What is Online Counselling or E-Therapy?
Online therapy – sometimes known as ‘e-therapy’ or ‘technology-assisted counselling’ – is a way for people to engage in counselling and psychotherapy using internet-based methods such as email, online chat or webcam video (e.g. Zoom).
The term ‘online therapy’ also often covers telephone counselling, which may take place either via the internet (e.g. using Zoom, with the camera switched off) or by a handset (mobile or landline).
Types of Online Counselling
Email counselling and text-based therapy
These methods are particularly suitable for clients who find it easier to express their feelings by writing them down than by speaking about them.
In email counselling, the therapist will guide the client on how to set up a secure email account and will then have a set number of email contacts with the client.
Email counselling is also sometimes used between online-chat, telephone or webcam counselling sessions.
When a client chooses the online chat room as the mode of communicating with their therapist, they are directed to a secure login page that takes them to an encrypted area where they meet their counsellor at a prearranged time.
As with face-to-face counselling, the session is typically 50 minutes long and a transcript is available afterwards, allowing the client to review what both they themselves and their counsellor said.
This gives them the opportunity to clarify any uncertainties they may have from their session, and also leaves them with something to go back to as they process the information.
A webcam is not needed for this mode of counselling, and the client can choose to remain anonymous.
When using email or online chat, the client can review what they are saying before sending it, and reflect on the response they have received before replying. There is naturally more time for this in email than in online-chat counselling.
Video Therapy - Talking-Based Methods
Zoom is a way for the client to see their counsellor face-to-face from their computer or mobile phone while engaging in therapy.
The therapist will guide the client through setting up their own encrypted Zoom account; they will then meet on Zoom at an arranged time. Again, sessions are usually 50 minutes in length.
Being able to see the counsellor gives the client more of the benefits of face-to-face counselling but with the convenience of online therapy (e.g. no need to travel). The counsellor can also see the client’s nonverbal communications, such as facial expressions.
You need only look to the growth in tele-medicine services to see how technology is changing the way that help can be delivered ... Preparing for this change as a therapist is vital, to avoid the possible pitfalls of remote working.
Telephone counselling is similar to webcam counselling as it can again happen through Zoom – or via a handset.
The client can choose to remain anonymous and the conversation is encrypted if held on Zoom. It can be more challenging for the counsellor, who must pick up the client’s nonverbal communication via their tone of voice and their pace of speech.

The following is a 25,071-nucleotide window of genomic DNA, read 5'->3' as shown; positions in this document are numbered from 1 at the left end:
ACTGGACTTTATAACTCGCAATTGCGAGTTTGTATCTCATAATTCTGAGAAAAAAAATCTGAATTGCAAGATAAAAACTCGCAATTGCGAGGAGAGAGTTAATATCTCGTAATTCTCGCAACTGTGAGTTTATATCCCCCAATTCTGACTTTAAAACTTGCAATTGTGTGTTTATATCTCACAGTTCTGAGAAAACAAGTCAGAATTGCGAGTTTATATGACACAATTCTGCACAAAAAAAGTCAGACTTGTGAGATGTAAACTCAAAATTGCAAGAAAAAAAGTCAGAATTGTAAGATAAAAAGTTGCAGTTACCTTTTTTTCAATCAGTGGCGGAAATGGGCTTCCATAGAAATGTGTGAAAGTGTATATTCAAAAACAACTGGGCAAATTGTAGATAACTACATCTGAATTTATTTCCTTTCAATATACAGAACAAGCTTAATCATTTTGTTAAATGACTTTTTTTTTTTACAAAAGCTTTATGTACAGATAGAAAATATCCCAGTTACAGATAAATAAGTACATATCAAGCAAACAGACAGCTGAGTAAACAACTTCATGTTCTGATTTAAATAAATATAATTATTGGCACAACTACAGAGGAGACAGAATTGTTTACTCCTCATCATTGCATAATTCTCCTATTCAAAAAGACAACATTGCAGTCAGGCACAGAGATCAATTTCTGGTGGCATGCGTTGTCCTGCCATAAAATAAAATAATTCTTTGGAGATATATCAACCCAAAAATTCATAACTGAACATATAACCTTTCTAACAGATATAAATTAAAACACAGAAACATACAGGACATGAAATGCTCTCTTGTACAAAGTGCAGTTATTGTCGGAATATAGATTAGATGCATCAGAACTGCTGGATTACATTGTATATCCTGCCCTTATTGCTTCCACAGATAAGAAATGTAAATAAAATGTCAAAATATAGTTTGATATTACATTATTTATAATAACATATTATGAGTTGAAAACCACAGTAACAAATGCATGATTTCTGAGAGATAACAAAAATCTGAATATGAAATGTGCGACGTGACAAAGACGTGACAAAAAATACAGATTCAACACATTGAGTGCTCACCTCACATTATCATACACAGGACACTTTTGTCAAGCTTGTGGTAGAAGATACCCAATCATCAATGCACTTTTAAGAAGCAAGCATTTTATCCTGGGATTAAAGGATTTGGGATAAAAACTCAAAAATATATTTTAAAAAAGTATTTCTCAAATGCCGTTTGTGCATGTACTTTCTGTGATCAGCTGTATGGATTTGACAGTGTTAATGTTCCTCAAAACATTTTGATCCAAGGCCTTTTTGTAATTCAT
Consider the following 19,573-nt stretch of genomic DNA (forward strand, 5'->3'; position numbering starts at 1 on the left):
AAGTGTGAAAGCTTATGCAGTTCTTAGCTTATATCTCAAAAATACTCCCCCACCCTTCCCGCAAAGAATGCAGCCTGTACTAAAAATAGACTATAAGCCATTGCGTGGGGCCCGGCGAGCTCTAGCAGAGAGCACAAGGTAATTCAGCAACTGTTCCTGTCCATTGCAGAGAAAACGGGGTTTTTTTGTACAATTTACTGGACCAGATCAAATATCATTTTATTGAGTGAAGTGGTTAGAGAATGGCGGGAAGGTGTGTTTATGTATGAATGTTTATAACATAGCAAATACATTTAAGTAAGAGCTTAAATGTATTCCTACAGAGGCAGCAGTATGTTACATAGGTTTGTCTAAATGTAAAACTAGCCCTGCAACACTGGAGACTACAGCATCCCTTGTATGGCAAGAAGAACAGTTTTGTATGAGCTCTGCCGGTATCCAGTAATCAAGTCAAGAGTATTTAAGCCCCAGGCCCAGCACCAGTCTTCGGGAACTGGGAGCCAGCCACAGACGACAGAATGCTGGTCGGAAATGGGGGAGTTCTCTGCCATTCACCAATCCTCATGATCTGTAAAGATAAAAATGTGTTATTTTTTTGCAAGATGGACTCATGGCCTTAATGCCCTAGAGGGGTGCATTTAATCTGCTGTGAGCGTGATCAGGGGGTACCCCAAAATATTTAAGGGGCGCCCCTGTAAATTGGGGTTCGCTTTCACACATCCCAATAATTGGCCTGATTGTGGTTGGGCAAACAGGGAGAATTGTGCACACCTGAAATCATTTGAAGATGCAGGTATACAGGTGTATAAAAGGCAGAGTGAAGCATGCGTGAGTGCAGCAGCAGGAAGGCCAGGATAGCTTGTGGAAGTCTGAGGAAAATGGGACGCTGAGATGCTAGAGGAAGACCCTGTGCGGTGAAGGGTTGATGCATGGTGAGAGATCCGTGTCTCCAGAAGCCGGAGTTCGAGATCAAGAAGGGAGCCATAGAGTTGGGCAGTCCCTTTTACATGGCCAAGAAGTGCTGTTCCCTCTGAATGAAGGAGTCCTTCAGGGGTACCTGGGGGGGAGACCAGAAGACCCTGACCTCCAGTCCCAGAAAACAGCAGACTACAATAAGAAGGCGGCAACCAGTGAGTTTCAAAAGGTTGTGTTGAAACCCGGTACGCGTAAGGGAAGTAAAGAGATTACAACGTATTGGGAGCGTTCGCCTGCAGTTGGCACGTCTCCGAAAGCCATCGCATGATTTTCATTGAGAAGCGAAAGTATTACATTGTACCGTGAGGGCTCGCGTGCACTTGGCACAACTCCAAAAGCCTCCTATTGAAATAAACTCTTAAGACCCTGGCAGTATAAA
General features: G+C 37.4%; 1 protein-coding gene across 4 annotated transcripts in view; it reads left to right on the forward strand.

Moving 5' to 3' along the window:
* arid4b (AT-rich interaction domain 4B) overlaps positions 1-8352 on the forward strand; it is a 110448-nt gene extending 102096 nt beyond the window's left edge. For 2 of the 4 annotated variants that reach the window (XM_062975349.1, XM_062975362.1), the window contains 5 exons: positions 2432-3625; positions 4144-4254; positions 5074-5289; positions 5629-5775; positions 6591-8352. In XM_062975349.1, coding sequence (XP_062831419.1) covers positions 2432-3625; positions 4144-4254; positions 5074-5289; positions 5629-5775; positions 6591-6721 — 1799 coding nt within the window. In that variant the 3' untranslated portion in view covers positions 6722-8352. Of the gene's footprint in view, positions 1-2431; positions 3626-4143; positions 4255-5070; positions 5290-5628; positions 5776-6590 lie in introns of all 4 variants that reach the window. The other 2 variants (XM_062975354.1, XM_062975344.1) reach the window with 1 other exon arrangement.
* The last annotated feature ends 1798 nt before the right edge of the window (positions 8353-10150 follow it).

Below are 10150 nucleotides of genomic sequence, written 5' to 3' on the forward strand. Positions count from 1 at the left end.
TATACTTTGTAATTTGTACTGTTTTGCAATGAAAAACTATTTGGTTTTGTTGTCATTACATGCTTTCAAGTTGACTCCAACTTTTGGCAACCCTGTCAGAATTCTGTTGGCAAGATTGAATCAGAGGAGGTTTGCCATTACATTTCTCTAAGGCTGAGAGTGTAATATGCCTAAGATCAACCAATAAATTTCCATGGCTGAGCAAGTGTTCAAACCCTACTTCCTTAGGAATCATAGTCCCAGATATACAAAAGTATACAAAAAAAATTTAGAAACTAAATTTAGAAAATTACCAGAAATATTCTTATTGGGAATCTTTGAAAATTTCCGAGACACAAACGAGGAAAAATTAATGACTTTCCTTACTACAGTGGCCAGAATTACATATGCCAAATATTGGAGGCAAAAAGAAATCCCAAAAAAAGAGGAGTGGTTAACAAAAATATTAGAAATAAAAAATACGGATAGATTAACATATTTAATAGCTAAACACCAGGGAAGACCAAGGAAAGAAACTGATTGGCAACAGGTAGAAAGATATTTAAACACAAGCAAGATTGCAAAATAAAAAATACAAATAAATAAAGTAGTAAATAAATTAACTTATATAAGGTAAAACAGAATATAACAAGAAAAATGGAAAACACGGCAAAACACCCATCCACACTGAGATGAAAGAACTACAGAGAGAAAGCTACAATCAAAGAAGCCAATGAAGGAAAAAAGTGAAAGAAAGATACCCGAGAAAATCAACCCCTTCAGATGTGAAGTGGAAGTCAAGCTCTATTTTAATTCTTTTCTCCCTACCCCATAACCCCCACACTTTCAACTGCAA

Some clients – for example, those who are self-conscious about their appearance (e.g. people with body dysmorphic disorder) – may choose telephone therapy because they prefer not to be seen by the counsellor.
Another option for them is Zoom counselling, with the client’s camera turned off but the counsellor’s one on, so the client can still see who they are speaking to.
Advantages of online counselling over Face-to-Face Therapy
The pros of each type of therapy have been discussed above, but there are also some general advantages of online therapy over face-to-face counselling:
- Counselling takes place from the client’s own home (or office, car etc.), so meaning they don’t have to travel (reducing costs and saving time).
- There is no chance that the client may be seen entering the counsellor’s practice (some clients can feel self-conscious about this).
- Access to counselling may be more immediate.
- The client can choose the mode of technology that they feel is best for them: telephone, email, live chat or webcam.
Limitations of Online Therapy
Online therapy does have limitations, for example:
- The client and/or counsellor may not be comfortable using internet technology.
- Working remotely – without the physical presence in the same room – may feel unsatisfactory to some people.
- Some clients may not be suitable for online therapy (e.g. those with risks such as self-harm, suicidal thinking or risky behaviours).
- Online therapy requires the client to find their own private space where they will not be overheard.
The Future of Online Therapy
Online and telephone therapy is experiencing a period of rapid growth.
More and more, clients are trusting that remote contact is a way to overcome a range of issues, and the evidence suggests that clients are finding the online process convenient and effective.
You need only look to the growth in tele-medicine services to see how technology is changing the way that help can be delivered.
Tens of millions of pounds are being invested into remote medical services, with the aim of helping more people – more quickly and at a lower cost.
Preparing for this change as a therapist is vital, to avoid the possible pitfalls of remote working.